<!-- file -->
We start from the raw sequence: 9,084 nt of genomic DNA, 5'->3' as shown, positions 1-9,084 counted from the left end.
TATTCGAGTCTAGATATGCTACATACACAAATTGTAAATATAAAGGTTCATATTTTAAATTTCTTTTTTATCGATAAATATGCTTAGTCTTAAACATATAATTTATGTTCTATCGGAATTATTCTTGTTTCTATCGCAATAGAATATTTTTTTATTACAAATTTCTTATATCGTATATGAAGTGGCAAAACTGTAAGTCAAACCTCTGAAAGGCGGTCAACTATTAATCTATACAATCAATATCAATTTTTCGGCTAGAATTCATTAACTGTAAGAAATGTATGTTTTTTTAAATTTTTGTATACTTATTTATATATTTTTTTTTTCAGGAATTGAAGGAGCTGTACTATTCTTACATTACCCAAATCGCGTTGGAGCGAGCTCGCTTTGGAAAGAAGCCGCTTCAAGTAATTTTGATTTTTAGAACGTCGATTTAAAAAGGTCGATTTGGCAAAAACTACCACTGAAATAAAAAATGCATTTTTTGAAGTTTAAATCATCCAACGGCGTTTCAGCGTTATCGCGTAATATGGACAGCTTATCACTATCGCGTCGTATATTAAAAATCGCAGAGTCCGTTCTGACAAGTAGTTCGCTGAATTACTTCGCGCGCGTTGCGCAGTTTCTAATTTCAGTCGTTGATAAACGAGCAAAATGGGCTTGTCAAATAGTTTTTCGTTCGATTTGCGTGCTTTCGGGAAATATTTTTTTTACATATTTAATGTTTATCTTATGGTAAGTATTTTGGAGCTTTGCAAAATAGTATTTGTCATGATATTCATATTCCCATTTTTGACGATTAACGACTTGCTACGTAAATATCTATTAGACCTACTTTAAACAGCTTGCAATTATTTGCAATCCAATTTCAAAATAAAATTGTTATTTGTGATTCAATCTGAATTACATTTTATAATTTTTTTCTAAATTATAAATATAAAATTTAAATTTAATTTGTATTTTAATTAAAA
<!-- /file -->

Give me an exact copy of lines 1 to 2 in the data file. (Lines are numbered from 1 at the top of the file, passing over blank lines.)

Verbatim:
We start from the raw sequence: 9,084 nt of genomic DNA, 5'->3' as shown, positions 1-9,084 counted from the left end.
TATTCGAGTCTAGATATGCTACATACACAAATTGTAAATATAAAGGTTCATATTTTAAATTTCTTTTTTATCGATAAATATGCTTAGTCTTAAACATATAATTTATGTTCTATCGGAATTATTCTTGTTTCTATCGCAATAGAATATTTTTTTATTACAAATTTCTTATATCGTATATGAAGTGGCAAAACTGTAAGTCAAACCTCTGAAAGGCGGTCAACTATTAATCTATACAATCAATATCAATTTTTCGGCTAGAATTCATTAACTGTAAGAAATGTATGTTTTTTTAAATTTTTGTATACTTATTTATATATTTTTTTTTTCAGGAATTGAAGGAGCTGTACTATTCTTACATTACCCAAATCGCGTTGGAGCGAGCTCGCTTTGGAAAGAAGCCGCTTCAAGTAATTTTGATTTTTAGAACGTCGATTTAAAAAGGTCGATTTGGCAAAAACTACCACTGAAATAAAAAATGCATTTTTTGAAGTTTAAATCATCCAACGGCGTTTCAGCGTTATCGCGTAATATGGACAGCTTATCACTATCGCGTCGTATATTAAAAATCGCAGAGTCCGTTCTGACAAGTAGTTCGCTGAATTACTTCGCGCGCGTTGCGCAGTTTCTAATTTCAGTCGTTGATAAACGAGCAAAATGGGCTTGTCAAATAGTTTTTCGTTCGATTTGCGTGCTTTCGGGAAATATTTTTTTTACATATTTAATGTTTATCTTATGGTAAGTATTTTGGAGCTTTGCAAAATAGTATTTGTCATGATATTCATATTCCCATTTTTGACGATTAACGACTTGCTACGTAAATATCTATTAGACCTACTTTAAACAGCTTGCAATTATTTGCAATCCAATTTCAAAATAAAATTGTTATTTGTGATTCAATCTGAATTACATTTTATAATTTTTTTCTAAATTATAAATATAAAATTTAAATTTAATTTGTATTTTAATTAAAA